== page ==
Thursday, July 15, 2004

The Defenders #10

(This review was originally published at Comic Book Galaxy in 2001, and is posted here for safekeeping)    

By Erik Larsen, Kurt Busiek, Eric Stephenson, and Sal Buscema
Published by Marvel Comics

The "Big Four" return from their brief space quest in order to free the Earth from Orrgo and the Headmen in "Head To Head."
This review is going to be tough to write. Since the first issue of the new series, I've been a hardcore Defenders, well...defender. I've raised my voice against the hordes of Defenders-haters in so many online scuffles, they'll probably be printing pictures of me in Wizard for Defenders non-fans to pin to their dart-boards. That's why it hurts so much to say "Head To Head" is, to date, my least favorite installment of the series.
In the beginning of the story, we find out how the Headmen happened to become allies with the beloved "Timmay!" of Marvel Comics: Modok (in the previous issue it was revealed that Modok and A.I.M. have been secret partners with the Headmen since their re-emergence in The Defenders #5). The Flying Brain-Chair of Evil designates himself and his A.I.M. cronies as a neutral third party once the hostilities break out between the Defenders and Orrgo, which leads us to an interesting question.
What is he doing in the story? He's the issue's narrator, but any one of the Defenders--or even the Headmen--could have acted as narrator. Maybe I'm forgetting some continuity point, but for the life of me, unless Busiek and Larsen are using him to plant a seed for a future story, I can't think of one practical or aesthetic reason for Big Head and his Magical Barcolounger to have showed up anywhere in the Headmen/Orrgo storyline.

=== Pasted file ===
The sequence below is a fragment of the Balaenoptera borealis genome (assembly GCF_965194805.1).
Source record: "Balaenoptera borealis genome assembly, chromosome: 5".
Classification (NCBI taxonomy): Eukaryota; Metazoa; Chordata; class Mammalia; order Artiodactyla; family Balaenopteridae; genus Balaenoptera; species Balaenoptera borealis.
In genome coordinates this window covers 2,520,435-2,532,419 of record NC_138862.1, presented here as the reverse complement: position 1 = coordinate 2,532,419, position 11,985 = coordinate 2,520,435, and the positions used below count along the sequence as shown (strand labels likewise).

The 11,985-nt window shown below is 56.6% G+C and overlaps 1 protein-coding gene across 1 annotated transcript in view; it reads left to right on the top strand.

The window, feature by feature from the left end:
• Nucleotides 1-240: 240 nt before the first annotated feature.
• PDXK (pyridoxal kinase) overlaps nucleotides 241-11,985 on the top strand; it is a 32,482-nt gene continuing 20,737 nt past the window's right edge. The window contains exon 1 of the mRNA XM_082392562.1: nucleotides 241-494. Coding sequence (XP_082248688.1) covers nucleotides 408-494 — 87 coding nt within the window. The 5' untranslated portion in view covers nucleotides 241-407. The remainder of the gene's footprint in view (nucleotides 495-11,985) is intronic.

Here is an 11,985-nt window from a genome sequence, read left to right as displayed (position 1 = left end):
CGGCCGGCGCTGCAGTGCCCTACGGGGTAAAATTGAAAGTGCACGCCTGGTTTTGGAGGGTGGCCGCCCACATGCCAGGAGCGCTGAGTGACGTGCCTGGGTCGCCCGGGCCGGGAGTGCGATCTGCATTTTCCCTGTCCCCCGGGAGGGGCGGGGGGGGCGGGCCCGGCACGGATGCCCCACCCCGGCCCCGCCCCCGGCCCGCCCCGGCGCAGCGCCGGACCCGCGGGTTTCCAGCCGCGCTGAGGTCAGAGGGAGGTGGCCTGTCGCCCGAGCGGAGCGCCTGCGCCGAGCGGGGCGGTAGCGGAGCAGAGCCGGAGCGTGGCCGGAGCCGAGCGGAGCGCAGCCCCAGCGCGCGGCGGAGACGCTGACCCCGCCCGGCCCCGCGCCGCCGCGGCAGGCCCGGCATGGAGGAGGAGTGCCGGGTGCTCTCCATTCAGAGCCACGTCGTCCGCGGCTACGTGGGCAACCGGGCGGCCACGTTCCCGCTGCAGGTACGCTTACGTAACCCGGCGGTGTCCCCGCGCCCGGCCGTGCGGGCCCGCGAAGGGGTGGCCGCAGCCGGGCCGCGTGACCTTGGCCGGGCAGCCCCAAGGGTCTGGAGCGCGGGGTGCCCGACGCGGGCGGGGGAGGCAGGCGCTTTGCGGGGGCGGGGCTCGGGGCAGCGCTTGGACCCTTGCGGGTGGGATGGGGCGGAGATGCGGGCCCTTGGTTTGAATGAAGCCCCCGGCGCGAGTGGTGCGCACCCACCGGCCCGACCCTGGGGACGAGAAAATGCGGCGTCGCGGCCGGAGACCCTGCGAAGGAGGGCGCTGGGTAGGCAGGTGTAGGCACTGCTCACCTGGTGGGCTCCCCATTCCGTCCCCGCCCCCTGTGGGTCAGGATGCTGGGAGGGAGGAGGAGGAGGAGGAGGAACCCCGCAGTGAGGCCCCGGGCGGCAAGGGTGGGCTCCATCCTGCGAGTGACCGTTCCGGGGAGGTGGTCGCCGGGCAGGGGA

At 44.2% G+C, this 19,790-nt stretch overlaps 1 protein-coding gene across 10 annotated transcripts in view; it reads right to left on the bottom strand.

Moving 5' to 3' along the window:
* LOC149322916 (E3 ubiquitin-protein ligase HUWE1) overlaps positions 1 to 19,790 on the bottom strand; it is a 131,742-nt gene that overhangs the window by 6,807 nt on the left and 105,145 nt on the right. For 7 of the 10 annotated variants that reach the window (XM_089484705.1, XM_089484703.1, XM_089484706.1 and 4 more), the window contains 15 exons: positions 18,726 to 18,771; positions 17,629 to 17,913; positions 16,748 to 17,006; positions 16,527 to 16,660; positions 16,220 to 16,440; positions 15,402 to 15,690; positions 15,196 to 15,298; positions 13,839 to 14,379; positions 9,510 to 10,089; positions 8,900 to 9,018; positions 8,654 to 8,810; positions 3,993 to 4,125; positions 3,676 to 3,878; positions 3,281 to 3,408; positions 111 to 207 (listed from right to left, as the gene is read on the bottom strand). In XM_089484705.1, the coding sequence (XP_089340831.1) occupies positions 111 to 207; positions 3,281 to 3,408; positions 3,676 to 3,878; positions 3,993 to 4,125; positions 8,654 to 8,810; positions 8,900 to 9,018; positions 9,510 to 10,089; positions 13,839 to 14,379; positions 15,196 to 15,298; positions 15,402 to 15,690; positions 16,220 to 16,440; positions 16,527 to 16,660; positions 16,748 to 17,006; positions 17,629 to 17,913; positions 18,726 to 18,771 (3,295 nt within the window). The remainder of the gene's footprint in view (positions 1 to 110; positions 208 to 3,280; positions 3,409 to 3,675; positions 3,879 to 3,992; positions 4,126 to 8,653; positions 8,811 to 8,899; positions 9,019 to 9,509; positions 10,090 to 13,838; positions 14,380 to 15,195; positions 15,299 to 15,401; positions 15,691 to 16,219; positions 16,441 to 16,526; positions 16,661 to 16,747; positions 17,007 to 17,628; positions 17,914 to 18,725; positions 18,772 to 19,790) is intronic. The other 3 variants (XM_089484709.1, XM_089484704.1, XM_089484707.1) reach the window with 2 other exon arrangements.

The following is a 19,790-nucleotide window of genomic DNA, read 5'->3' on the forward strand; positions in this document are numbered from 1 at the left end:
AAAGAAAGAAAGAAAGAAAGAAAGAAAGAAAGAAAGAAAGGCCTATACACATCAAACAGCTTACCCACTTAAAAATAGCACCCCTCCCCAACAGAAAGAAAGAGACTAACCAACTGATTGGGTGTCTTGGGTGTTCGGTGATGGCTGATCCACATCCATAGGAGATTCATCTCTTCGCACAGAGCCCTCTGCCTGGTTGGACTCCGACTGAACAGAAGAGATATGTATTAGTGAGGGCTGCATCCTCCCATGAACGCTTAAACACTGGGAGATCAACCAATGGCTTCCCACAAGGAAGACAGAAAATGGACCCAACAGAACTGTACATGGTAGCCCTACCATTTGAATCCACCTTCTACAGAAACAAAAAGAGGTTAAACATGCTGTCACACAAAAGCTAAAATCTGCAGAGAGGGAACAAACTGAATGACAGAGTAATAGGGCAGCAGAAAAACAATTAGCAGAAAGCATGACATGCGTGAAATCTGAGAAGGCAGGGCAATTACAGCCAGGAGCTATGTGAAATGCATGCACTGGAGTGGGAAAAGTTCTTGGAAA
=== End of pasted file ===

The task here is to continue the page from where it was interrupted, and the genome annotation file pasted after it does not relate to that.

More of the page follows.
It's a shame, too, because time wasted on Modok could have been put to better use elsewhere, namely in developing more of the trademark aspects of The Defenders that make the series so great, as well some of the things that have needed work from the beginning.
For example, there's a brief, hilarious scene in the beginning of the issue in which Headmen member Morgan exacts a unique kind of revenge on the classmates who tortured him in junior high. Unfortunately, this is the only scene in the book where there seems to be any real attempt at humor. Even the Hulk, who has been the enduring home of humor since the first issue, is strangely left with nothing funny to say. There's a bit of an attempt for some Hulk-funny in the beginning, but it falls flat. The Hulk asks Doctor Strange, "Now we smash argyle-monster?" You don't laugh, though. You just think, "What? How would he even know what argyle...oh! Irony. Heh."
Then there's the Silver Surfer. The poor guy never gets a chance to shine. Which is silly, really. He's silver. He's naked. Shining is pretty much what he's best at.
Seriously though, hardcore Silver Surfer fans have been clammering for a stronger presence for their favorite ex-herald in The Defenders, and while in the past I've been unwilling to agree with any negative statements about what is currently one of my favorite monthly reads, I'm finally forced to agree with them. This guy is a marquee Marvel character and he's getting less front-row panel time than the "Little Three."  I had hoped this would change, especially considering the fact that the reason Hulk, Namor, and Strange left Earth in the first place was to find the Surfer and bring him back. But the only time he's really in the spotlight this issue is when he's being batted around like a cat-toy. I admit, in the beginning I thought the Surfer fans were just being whiny. At this point, though, it's near impossible to not empathize.
The one positive thing I can say about this issue is how the team dynamic is evolving. The gap between the Big Four and the Little Three is growing larger and larger. As time goes on, it's becoming more apparent that the Curse is doing something to the mental stability of the Big Four. From the evil, sideways grin Strange gives the team at the end of the issue, to the revelry the Hulk takes in attacking frozen and helpless opponents, the reader is watching the Big Four turn into what, I'm assuming, will be a much darker team in the upcoming The Order.
Overall, I would suggest you to spend your money on something else, but come back next issue. Hopefully things will be back to "normal" when the team fights to liberate Fish-Man's home from Bunny-Head and Tooth-Face.
-- Mick Martin

No comments: